The Miami Dolphins knew they couldn’t return this season with the same quality of run defense that contributed mightily to a 5-11 season.
And they didn’t.
What they presented in Sunday’s opener at New England was actually much worse.
A Dolphins defense that allowed 135 yards rushing per game last season (26th in the league) was mauled for 217 yards rushing. A defense that permitted 4.5 yards per carry last season (tied for 22nd) relinquished a disheartening 5.2 per attempt.
And this problem better get fixed quickly because after being flummoxed by New England’s Cam Newton, another mobile, scrambling quarterback awaits when Buffalo visits Hard Rock Stadium on Sunday.
Not only did Bills quarterback Josh Allen throw five touchdowns and no interceptions and produce a 115 passer rating in two wins against Miami last season, but he ran for 88 yards on 11 carries — a clip of eight yards per rush.
That’s even better, from a per-carry average, than what Newton did to Miami in steamrolling for 75 yards on 15 carries on Sunday (5.0 per run).
“Josh Allen is big, strong, fast,” Dolphins coach Brian Flores said Monday. “He had [57 yards rushing on 14 carries on Sunday against the Jets]. Some similarities to what we saw yesterday. We’re trying to get a lot of that fixed now, from an edge setting standpoint, from a tackling standpoint, schematically. Hopefully we will work on that over the course of the week from technique, fundamentals and practice standpoint. Hopefully it helps us this week.”
So who’s specifically to blame for Sunday’s run-defense debacle?
Analytics site Pro Football Focus named names on Monday:
▪ Defensive tackle Raekwon Davis.
The Dolphins’ second of two second-round picks in April got the surprising start on Sunday (ahead of Christian Wilkins) and it did not go well.
PFF gave him a dismal grade of 37.6 against the run — worst of any of the 18 players who played on defense for Miami in the opener.
He was on the field for 27 snaps and defended the run on 23 of them and, as PFF, said was “manhandled at times by the New England offensive line.”
The issue with Davis at Alabama in his final two seasons was production not matching talent. In his defense, he was competing against a formidable Patriots interior line anchored by guards Shaq Mason and Joe Thuney and center David Andrews.
▪ The new linebackers, particularly Elandon Roberts, and one returning one.
The Dolphins gambled by choosing Roberts over Raekwon McMillan, who was their top run-stopping linebacker last season. On Sunday, that decision appeared regrettable.
Roberts graded out worse against the run than any player on Miami’s defense except Davis. He played 40 snaps, including 29 against the run.
Miami’s other new linebacker, Kamu Grugier-Hill, was Miami’s third-worst run defender, per PFF, but that doesn’t mean a lot because the Patriots ran on only 9 of his 18 defensive snaps.
As for McMillan, he played only six defensive snaps in his Oakland debut against Carolina. But his run-stopping grades in Miami were infinitely better than what Roberts provided on Sunday.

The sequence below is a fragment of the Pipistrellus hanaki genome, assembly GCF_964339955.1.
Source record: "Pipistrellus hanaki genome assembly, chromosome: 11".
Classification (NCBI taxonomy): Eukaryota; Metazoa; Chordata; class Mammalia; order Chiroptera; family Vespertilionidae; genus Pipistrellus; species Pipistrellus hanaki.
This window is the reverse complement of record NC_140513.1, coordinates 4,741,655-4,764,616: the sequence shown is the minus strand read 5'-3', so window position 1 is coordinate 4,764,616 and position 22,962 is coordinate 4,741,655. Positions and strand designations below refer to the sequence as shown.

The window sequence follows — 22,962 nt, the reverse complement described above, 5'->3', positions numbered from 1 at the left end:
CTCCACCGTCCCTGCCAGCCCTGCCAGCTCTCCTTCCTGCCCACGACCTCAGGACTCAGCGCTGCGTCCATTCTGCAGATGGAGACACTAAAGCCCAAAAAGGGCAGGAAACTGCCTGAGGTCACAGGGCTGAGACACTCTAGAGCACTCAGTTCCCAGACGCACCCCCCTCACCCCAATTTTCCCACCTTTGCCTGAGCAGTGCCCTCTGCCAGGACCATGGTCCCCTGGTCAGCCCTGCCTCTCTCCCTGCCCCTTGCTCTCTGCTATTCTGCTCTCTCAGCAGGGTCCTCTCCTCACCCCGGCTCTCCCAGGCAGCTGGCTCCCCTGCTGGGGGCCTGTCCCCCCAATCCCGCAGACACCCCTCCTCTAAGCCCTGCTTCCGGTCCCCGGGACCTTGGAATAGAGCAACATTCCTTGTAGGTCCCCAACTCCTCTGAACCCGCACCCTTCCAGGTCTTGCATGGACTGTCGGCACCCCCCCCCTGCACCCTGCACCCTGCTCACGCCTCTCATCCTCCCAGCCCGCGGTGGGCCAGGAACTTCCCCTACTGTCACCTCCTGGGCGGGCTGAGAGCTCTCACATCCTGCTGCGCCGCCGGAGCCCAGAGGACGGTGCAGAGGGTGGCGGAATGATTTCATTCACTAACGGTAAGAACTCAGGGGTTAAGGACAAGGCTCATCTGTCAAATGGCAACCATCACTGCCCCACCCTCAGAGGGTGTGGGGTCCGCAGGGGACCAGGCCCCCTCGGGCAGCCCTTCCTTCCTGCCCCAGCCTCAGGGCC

Meanwhile, Jerome Baker made an impact with 16 tackles, a sack and a forced fumble near the goal-line, but his run-defense grades were eighth-worst on Miami’s defense.
▪ The new established starting edge players.
Perhaps most disappointing on Sunday was the lack of impact from Shaq Lawson and Emmanuel Ogbah. Lawson played 60 of Miami’s 64 defensive snaps and Ogbah 55 of the 64 snaps.
But PFF rated Ogbah and Lawson, respectively, as Miami’s fourth-worst and fifth-worst players against the run, ahead of only Davis, Roberts and Grugier-Hill.
That was both disappointing and surprising, because both Lawson and Oghab ranked very high among edge defenders in PFF’s telling “run stop metric,” which credits a player for a stop if the offense fails to produce a successful play.
On Sunday, Ogbah had one tackle and Lawson three.
▪ Some of Miami’s defensive backs.
Rookie Noah Igbinoghene — who was needed for 37 snaps because Xavien Howard (27 snaps) was on a so-called pitch count — was competent in coverage but struggled in the running game. He was Miami’s sixth-worst run defender.
The two veteran safeties, Eric Rowe and Bobby McCain, finished 9th and 10th respectively, in run defense.
▪ Davon Godchaux.
He graded out seventh-worst against the run on a three-tackle day. The good news is that two of his tackles were stops, which are tackles that constitute a loss for the offense based on that aforementioned PFF stat. Last season, Godchaux led all NFL interior linemen with 32 stops.
Overall against the run, Flores said: “There were obviously a lot of issues. So setting the edge, those quarterback read plays, who’s got the quarterback. There was some miscommunication on that. We tried to get it fixed on the sideline. Got it fixed. One guy’s got it; somebody else doesn’t have it. There were a plethora of things we’ve got to get fixed. That falls on me. We’ll get that corrected.”
So who graded out well against the run? Chistian Wilkins, who not only was Miami’s best run-stopper Sunday, but filled the box score with six tackles, a sack, two tackles for loss and two passes defended.
Miami’s second- and third-best run defenders were nickel cornerback Jamal Perry and safety Brandon Jones.